If you happen to pass Donny Phillips, say, in the bread aisle at City Market, you might see his tall stature, stylishly unshaven face, and the tattoos peeking from the sleeves of his jean jacket and say, “Who’s this rock star?”
And you’d be close. Phillips used to be a rock star as drummer of the California-based hardcore punk band, The Warriors, which Phillips started with his twin brother Danny and their best friends from high school (the Warriors was the high school mascot). The band was signed by Eulogy Recordings and then toured, which ultimately led to an introduction at Warner Bros. Records. That was where Phillips’ life and career began to go a different direction.
Peggy rolled into Mancos 25 years ago from Seattle, having experienced the spoils of a successful career as an artist, with hundreds of pieces housed across the country in private, corporate, and public collections. She purchased 60 acres of pristine land with varied ecosystems a few miles northeast of town. This was her new home, a place that had beckoned her and told her to stay. Her friends thought she was crazy.
Vincent Van Gogh: If his beard weren’t vibrant flaming orange already, he probably would have made it so for the sake of his paintings. He may have cut his ear off, but thankfully he left the beard alone.
Without many roadmaps other than their own instincts and interests, the Ska crew developed its look, aesthetic and business culture in the same DIY spirit it brewed its beer. Perhaps the most genius part? They envisioned a comic book at the start, and its scenes and characters would be the basis of all their labels and marketing efforts two decades later.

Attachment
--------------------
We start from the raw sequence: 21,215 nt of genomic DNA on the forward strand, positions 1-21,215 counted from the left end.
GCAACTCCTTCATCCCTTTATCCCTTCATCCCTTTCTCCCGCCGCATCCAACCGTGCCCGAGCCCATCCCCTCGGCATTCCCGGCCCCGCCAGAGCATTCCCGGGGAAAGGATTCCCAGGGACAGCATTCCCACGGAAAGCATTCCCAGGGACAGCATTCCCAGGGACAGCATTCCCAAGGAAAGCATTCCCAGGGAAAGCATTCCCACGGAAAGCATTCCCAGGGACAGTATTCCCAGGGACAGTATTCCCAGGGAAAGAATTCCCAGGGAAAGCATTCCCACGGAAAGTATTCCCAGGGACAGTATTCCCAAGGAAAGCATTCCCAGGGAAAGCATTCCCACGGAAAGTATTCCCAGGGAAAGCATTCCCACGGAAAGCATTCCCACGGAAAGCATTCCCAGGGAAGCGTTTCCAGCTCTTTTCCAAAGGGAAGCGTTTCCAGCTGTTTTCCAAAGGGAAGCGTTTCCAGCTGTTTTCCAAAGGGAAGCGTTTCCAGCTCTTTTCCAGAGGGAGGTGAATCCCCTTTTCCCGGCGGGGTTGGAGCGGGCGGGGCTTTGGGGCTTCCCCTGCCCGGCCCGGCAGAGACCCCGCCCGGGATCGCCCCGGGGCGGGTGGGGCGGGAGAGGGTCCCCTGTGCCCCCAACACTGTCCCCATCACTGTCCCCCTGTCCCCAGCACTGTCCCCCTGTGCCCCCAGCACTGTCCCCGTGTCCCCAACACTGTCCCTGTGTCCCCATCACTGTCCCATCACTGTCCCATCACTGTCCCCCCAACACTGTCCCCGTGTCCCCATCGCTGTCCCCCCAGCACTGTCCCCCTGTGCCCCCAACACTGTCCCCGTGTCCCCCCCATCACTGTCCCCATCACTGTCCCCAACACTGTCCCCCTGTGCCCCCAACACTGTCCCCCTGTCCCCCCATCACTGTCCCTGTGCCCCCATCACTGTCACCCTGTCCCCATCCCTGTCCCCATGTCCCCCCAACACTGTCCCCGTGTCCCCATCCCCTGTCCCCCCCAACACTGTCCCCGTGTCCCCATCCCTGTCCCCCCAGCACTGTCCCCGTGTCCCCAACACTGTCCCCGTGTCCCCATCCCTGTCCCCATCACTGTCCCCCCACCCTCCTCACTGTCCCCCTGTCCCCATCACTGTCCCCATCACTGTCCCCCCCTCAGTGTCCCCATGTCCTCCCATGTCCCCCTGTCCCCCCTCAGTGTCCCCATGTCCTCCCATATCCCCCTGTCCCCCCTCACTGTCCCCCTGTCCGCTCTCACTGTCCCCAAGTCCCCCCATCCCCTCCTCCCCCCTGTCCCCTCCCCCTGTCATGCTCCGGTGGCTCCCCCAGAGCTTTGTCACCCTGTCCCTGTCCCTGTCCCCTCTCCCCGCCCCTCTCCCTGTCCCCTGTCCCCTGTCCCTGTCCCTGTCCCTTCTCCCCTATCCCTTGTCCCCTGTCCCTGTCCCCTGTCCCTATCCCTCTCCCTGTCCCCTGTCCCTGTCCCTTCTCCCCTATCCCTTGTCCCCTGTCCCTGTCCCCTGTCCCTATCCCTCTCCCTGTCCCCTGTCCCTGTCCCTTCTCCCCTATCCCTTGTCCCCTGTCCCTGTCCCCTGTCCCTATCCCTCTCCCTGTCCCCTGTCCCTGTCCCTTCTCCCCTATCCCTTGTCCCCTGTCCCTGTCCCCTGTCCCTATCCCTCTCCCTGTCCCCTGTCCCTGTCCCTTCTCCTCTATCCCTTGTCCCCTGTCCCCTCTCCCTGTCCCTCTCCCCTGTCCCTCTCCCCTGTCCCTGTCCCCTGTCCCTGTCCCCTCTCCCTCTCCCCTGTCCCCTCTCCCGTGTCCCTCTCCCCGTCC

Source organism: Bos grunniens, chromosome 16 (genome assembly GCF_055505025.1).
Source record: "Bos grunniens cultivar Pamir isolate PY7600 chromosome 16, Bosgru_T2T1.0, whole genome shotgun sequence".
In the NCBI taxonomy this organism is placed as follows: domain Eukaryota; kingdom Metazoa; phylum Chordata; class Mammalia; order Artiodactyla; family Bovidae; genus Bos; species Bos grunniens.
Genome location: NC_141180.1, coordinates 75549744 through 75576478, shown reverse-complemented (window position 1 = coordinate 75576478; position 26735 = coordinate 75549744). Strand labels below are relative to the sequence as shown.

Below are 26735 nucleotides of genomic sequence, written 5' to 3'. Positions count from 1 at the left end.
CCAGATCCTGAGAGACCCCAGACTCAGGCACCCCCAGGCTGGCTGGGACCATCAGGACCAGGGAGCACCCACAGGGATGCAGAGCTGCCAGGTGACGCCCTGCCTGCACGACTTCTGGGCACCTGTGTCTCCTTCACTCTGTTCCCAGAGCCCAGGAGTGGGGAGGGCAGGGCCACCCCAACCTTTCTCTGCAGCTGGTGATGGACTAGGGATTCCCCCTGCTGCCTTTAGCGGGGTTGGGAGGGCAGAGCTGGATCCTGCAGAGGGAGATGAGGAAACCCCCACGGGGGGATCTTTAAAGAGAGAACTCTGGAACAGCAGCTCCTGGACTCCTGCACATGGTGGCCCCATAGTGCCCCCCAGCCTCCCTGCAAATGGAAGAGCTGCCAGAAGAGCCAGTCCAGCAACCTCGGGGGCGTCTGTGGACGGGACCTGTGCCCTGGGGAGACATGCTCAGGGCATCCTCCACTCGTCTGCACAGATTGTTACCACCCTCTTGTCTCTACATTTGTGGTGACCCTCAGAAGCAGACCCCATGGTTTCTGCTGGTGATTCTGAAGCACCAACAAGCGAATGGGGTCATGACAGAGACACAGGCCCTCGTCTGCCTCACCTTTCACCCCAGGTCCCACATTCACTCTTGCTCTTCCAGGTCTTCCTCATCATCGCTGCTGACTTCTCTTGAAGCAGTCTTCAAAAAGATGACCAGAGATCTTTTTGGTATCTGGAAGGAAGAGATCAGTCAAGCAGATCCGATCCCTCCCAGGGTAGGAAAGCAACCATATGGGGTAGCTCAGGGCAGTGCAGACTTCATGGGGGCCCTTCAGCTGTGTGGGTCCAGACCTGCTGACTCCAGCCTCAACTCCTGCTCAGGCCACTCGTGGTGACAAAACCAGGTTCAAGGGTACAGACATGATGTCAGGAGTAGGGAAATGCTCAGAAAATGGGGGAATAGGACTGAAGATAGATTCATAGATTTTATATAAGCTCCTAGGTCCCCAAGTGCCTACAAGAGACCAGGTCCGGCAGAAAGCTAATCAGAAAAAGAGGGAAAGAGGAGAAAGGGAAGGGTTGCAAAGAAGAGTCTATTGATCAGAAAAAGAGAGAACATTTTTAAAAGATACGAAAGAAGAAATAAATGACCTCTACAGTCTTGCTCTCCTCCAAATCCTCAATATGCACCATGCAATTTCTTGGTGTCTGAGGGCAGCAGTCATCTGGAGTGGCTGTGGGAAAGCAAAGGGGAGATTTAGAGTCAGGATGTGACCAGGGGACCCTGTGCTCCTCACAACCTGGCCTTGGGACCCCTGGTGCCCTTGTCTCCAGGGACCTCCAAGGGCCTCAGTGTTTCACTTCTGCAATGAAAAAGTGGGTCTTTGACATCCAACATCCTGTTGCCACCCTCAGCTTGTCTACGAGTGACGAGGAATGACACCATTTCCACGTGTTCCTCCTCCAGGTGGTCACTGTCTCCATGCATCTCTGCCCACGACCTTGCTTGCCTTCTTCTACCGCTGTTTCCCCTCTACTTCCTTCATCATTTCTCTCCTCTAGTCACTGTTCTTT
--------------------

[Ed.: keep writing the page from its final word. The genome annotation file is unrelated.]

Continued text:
He hadn’t even intended to be where he was. Birding around Joe Moore Reservoir north of Mancos, he had missed his turn onto County Road 32 and wound up on County Road 31 instead. Sometimes, the wrong road turns oh-so right. Carver’s missed turn Thursday put him 40 yards away from condor N8, a bird so rare and out of place it didn’t register in his mind.
Walking into Studio & last Wednesday, one would have found Shay Lopez with his back to the entrance, standing before an easel in leather flip-flops he made himself, both his right thumb and copper-brown jeans paint-stained. Classic soul played on the sound system, but given Lopez’s eclecticism, it could just as easily have been bluegrass or chamber music or 1970s AM Gold.
To many – millions perhaps – Heidi Swedberg will always be Susan Ross. That’s what happens when you play an iconic and pivotal character on arguably the most colossal television show in the history of humans, a show that remains a juggernaut in syndication, a show that, when one of its stars dishes some juicy, behind-the-scenes gossip about something that occurred 20 years earlier, people perk their ears, and social media goes haywire.
The Weepies huddled and moments later they were playing my favorite song. I kicked off my flip-flops and danced monkey-like on the empty sidewalk in front of the remaining hundreds. When they finished the song, a silence returned and, spontaneously, I shouted, “Antarctica!” I saw Deb and Steve laugh good, and I beamed.
The mere concept of an artist residency might sound ridiculous: The artist takes a week or more out of her already-idyllic-seeming life to go to a special place, probably someplace pastoral and tranquil, lush green, full of wildlife and ponds and life-changing sunrises, where she gets to turn off her phone for days and take walks and just think and reflect and create some art when the muse strikes.
All this for someone who gets to, say, paint for a living, while the rest of us push papers or study spreadsheets, wrangle grade-schoolers, wait tables or tend registers.
Slavery. It’s a charged word we don’t encounter too often, a word that, when you hear it or see it, almost forces a confrontation with our country’s dark history, persisting racial inequality and the bondage that still exists around the world. It’s a word that might make you ask questions, make you think, make you uneasy, which is how you could describe the work of Durango artist Mike Brieger, whose drawings, paintings and sculptures often deal with slavery.